In Detroit, tens of thousands of people are facing a deadline tomorrow that could cost some of them their homes. That's when homeowners have to make arrangements to either pay delinquent property taxes — or risk losing their home at a county auction.
When Detroit emerged from bankruptcy last year, it did so with a razor-thin financial cushion. It desperately needs every bit of tax revenue it can muster.
Earlier this year, county officials sent out 72,000 foreclosure notices to homeowners behind on property taxes — 62,000 of them in Detroit alone. They say about 18,000 of these properties are occupied, but fewer than half of those homeowners have paid all of their tax.
So officials like City Councilman Gabe Leland are knocking on doors in Detroit neighborhoods, reminding residents that the window to pay taxes is quickly closing.
With Detroit's high unemployment and poverty rates, it's not hard for Leland to find residents facing foreclosure — or who know someone that is.
"It's scary," he says. "Seventy-two thousand in Wayne County, thousands of those here in the city of Detroit. This is a crisis. And you know — city, county — we don't want these properties ... we want people to stay in their homes. And this is gonna put people on the street."
Leland supports a moratorium on foreclosures to give homeowners more time to pay taxes or have property values reassessed.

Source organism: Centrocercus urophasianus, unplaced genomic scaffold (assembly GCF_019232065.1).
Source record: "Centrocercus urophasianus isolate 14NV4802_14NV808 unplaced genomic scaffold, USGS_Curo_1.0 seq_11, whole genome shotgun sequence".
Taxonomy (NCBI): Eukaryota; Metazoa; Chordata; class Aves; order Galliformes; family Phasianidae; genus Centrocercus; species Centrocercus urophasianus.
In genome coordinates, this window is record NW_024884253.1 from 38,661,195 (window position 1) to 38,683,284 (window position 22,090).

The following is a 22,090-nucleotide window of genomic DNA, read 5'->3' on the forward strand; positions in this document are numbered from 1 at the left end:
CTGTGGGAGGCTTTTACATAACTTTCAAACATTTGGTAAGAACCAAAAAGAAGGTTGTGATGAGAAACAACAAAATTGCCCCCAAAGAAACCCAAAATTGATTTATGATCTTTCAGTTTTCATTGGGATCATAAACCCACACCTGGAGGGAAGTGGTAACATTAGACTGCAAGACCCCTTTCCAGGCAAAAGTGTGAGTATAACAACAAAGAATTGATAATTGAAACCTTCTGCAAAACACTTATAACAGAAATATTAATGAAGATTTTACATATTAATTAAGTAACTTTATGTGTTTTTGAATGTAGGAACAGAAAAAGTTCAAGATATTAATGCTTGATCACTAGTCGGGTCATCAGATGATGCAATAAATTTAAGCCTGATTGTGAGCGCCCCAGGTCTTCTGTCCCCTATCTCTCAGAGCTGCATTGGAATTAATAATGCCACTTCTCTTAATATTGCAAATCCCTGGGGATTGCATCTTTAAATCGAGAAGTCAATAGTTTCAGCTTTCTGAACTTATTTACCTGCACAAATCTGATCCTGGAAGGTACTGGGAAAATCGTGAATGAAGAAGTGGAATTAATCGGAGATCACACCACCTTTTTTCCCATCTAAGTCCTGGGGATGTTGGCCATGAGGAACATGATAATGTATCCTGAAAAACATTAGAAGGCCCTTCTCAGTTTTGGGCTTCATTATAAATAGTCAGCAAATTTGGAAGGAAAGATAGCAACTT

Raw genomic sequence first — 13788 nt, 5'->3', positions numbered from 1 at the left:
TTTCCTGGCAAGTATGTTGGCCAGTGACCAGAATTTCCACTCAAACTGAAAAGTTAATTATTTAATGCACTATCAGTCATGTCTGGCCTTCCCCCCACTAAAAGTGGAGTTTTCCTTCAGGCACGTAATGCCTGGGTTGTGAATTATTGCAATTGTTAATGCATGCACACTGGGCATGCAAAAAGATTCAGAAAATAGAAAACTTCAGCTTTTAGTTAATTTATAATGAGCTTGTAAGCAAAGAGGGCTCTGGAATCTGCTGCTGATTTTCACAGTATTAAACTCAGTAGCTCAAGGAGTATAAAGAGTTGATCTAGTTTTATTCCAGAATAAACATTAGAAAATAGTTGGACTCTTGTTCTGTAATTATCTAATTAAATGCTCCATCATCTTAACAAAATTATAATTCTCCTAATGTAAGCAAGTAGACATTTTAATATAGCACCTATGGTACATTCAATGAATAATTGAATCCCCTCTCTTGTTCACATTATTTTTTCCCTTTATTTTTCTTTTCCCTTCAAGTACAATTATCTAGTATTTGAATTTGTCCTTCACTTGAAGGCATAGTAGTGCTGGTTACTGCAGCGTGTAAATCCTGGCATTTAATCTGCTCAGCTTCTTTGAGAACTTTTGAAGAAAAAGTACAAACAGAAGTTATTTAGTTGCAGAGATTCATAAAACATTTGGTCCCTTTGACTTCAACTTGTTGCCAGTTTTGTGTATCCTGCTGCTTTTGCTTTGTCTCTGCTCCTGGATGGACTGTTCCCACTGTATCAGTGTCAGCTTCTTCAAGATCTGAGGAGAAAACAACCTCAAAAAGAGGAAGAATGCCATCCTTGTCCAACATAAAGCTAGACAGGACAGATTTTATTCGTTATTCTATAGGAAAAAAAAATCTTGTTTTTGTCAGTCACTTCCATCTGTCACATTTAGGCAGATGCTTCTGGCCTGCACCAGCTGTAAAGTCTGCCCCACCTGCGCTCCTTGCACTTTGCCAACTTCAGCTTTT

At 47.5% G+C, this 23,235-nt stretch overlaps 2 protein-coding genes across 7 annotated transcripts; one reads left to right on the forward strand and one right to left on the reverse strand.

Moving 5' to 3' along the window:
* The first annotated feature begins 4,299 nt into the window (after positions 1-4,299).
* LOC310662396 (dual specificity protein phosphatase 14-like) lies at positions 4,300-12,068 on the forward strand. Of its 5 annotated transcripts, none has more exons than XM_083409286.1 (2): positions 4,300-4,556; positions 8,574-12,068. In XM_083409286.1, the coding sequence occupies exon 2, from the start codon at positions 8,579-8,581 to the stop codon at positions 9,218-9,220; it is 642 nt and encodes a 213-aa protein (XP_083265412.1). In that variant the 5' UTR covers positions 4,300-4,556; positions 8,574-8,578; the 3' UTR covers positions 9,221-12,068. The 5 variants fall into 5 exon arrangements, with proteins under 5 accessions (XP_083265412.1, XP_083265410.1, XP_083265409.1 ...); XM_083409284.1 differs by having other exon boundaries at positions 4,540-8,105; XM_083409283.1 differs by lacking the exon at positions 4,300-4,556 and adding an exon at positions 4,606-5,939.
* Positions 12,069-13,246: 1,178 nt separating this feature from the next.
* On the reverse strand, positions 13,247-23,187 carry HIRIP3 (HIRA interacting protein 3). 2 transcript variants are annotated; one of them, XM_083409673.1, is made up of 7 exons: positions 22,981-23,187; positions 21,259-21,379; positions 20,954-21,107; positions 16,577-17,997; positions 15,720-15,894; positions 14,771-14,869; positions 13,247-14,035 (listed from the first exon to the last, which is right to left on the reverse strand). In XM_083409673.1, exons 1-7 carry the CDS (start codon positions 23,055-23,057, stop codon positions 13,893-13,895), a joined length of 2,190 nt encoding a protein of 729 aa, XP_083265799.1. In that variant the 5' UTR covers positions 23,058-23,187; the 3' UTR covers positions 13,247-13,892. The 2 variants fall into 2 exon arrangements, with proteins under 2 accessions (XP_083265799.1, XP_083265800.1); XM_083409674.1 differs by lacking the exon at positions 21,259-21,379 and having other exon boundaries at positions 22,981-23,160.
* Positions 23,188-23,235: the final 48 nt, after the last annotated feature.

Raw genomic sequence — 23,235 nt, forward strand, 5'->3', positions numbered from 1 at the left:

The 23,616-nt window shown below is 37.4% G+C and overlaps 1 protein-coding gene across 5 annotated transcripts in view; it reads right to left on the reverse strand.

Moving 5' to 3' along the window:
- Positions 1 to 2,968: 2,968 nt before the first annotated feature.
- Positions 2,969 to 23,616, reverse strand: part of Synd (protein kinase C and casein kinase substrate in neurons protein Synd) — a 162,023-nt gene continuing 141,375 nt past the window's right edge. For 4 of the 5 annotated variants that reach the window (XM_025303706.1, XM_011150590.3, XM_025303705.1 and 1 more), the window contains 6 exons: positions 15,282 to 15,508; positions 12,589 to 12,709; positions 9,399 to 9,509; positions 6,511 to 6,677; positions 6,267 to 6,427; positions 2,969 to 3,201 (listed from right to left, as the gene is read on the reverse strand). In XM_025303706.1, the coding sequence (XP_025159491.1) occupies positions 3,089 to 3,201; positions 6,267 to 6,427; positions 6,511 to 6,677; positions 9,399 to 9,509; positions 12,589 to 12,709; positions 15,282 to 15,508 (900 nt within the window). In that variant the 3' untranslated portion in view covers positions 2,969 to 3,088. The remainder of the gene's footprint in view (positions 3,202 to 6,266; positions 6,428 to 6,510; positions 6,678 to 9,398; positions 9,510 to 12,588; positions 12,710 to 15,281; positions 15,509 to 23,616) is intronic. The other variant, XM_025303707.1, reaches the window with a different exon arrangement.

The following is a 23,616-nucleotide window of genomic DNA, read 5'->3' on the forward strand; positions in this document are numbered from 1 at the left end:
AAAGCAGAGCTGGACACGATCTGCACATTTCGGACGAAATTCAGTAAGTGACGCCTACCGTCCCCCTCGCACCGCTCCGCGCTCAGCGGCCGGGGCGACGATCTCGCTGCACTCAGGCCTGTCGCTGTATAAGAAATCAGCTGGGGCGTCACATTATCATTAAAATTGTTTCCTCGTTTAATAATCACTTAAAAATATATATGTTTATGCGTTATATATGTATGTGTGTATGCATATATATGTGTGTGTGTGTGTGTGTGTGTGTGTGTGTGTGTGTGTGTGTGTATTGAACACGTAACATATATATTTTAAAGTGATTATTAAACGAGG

But Wayne County Deputy Treasurer Eric Sabree says a moratorium is out of the question because Detroit's property tax revenue is already spoken for.
"We pledge all the penalties and fees in our bond pledges to borrow money," he says. "We can't do a moratorium on police protection or fire protection."
Detroit resident Sandy Combs lives with her partner of two decades, Ken Brinkley, in a house he inherited from an aunt.
She lost her job in 2006 while Brinkley had triple bypass heart surgery. Combs says they paid medical bills instead of taxes, were foreclosed on and their house sold at auction.
They then started paying rent to live there and tried to scrape together enough money to buy it outright.
But they discovered that property taxes had not been paid and the house went up for auction again — this time to a company that wants to evict them.
"It's gonna kill Kenny. He's 82, this house is all he has. He knows he's on his way out. How can these people be so crazy? 'Cause it's not our fault," Combs says.
It's not uncommon for speculators to buy up properties and jack up rents.
Wayne State University Professor John Mogk says speculators have been gobbling up Detroit for decades, gambling that new development will dramatically increase property values.
"What's unique in Detroit is the scale of the problem," Mogk says.
He says other investors buy deteriorating buildings for as little as $500 a piece and then rent them as is.
"And so a great many of these properties are being purchased by what previously we would call slumlords," he adds. "And they're being rented without being brought up to the city code, and milked, and eventually they may stop paying taxes. And as the homes become uninhabitable they will again revert to the city."
It's a desperate cycle that Detroit officials are struggling to break. City officials say they don't want to be landlords, they just want the badly-needed tax revenue.
Every time a speculator buys a property and lets it sit vacant, it becomes a magnet for blight. That does nothing to improve the city's long-term tax base — that's done by homeowners.
And it remains to be seen just how many of the thousands facing imminent foreclosure will be able to make payment arrangements so that they can be the ones to provide that tax revenue.
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